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Daunorubicin

Find out what daunorubicin is, how you have it and other important information about taking this drug.

Daunorubicin is a chemotherapy drug, it is used to treat acute leukaemias.

How daunorubicin works

Daunorubicin is a type of chemotherapy called an anti tumour antibiotic. It blocks an enzyme called topoisomerase 2, so the cancer cell's DNA gets tangled up and the cell can't split into 2 new cells.

Daunorubicin also produces chemicals that are toxic to cancer cells.

How you have daunorubicin

You have daunorubicin into your bloodstream. It is a red liquid.

Into your bloodstream

You have the treatment through a drip into your arm. A nurse puts a small tube (a cannula) into one of your veins and connects the drip to it.

You might need a central line. This is a long plastic tube that gives the drugs into a large vein, either in your chest or through a vein in your arm. It stays in while you’re having treatment, which may be for a few months.

You have the drug injected into a fast running drip connected to your cannula or central line over about 10 minutes. 

When you have daunorubicin

You usually have daunorubicin chemotherapy as a course of several cycles of treatment. How often and when you have it depends on which type of leukaemia you have.

Tests during treatment

You have blood tests before starting treatment and during your treatment. They check your levels of blood cells and other substances in the blood. They also check how well your liver and kidneys are working.

Side effects

Find out about possible side effects of daunorubicin and what to do if you have them.

Important information

Other medicines, foods and drink

Cancer drugs can interact with some other medicines and herbal products. Tell your doctor or pharmacist about any medicines you are taking. This includes vitamins, herbal supplements and over the counter remedies.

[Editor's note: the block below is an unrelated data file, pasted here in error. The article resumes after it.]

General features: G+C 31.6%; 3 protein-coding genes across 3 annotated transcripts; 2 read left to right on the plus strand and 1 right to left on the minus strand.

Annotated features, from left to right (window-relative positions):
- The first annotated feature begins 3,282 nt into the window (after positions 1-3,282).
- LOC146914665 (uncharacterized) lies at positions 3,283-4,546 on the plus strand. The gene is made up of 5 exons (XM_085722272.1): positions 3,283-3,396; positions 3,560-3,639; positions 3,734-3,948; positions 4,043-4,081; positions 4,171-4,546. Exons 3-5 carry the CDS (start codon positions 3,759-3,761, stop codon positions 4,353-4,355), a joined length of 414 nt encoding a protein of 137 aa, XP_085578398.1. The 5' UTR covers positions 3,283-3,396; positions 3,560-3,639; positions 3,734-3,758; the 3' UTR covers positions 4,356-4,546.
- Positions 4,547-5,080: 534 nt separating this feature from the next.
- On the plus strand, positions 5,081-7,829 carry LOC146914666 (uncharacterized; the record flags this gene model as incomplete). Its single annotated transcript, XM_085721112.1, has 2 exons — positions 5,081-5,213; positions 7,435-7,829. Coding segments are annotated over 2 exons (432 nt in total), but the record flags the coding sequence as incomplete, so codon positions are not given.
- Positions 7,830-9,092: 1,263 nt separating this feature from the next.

Pregnancy and contraception

This treatment might harm a baby developing in the womb. Talk to your doctor or nurse about effective contraception before starting treatment.

Women should use effective contraception during treatment. Men should use effective contraception during treatment and for 6 months afterwards.

Loss of fertility

You may not be able to become pregnant or father a child after treatment with this drug. Talk to your doctor before starting treatment if you think you may want to have a baby in the future. Men may be able to store sperm before starting treatment. Women may be able to store eggs or ovarian tissue but this is rare.

Breastfeeding

Don’t breastfeed during this treatment because the drug may come through in your breast milk.

Treatment for other conditions

Always tell other doctors, nurses or dentists that you’re having this treatment if you need treatment for anything else, including teeth problems.

Immunisations

Don’t have immunisations with live vaccines while you’re having treatment and for at least 6 months afterwards.

In the UK, live vaccines include rubella, mumps, measles, BCG, yellow fever and Zostavax (shingles vaccine).

You can:

  • have other vaccines, but they might not give you as much protection as usual
  • have the flu vaccine
  • be in contact with other people who've had live vaccines as injections

Avoid contact with people who’ve had live vaccines taken by mouth (oral vaccines). This includes the rotavirus vaccine given to babies. The virus is in the baby’s urine for up to 2 weeks and can make you ill. So, you mustn't change their nappies for 2 weeks after their vaccination.

You also need to avoid anyone who has had oral polio or typhoid vaccination recently.

More information about this treatment

We haven't listed all the very rare side effects of this treatment. For further information see the electronic Medicines Compendium (eMC) website.

You can report any side effect you have that isn’t listed here to the Medicines Health and Regulatory Authority (MHRA) as part of their Yellow Card Scheme.

Information and help

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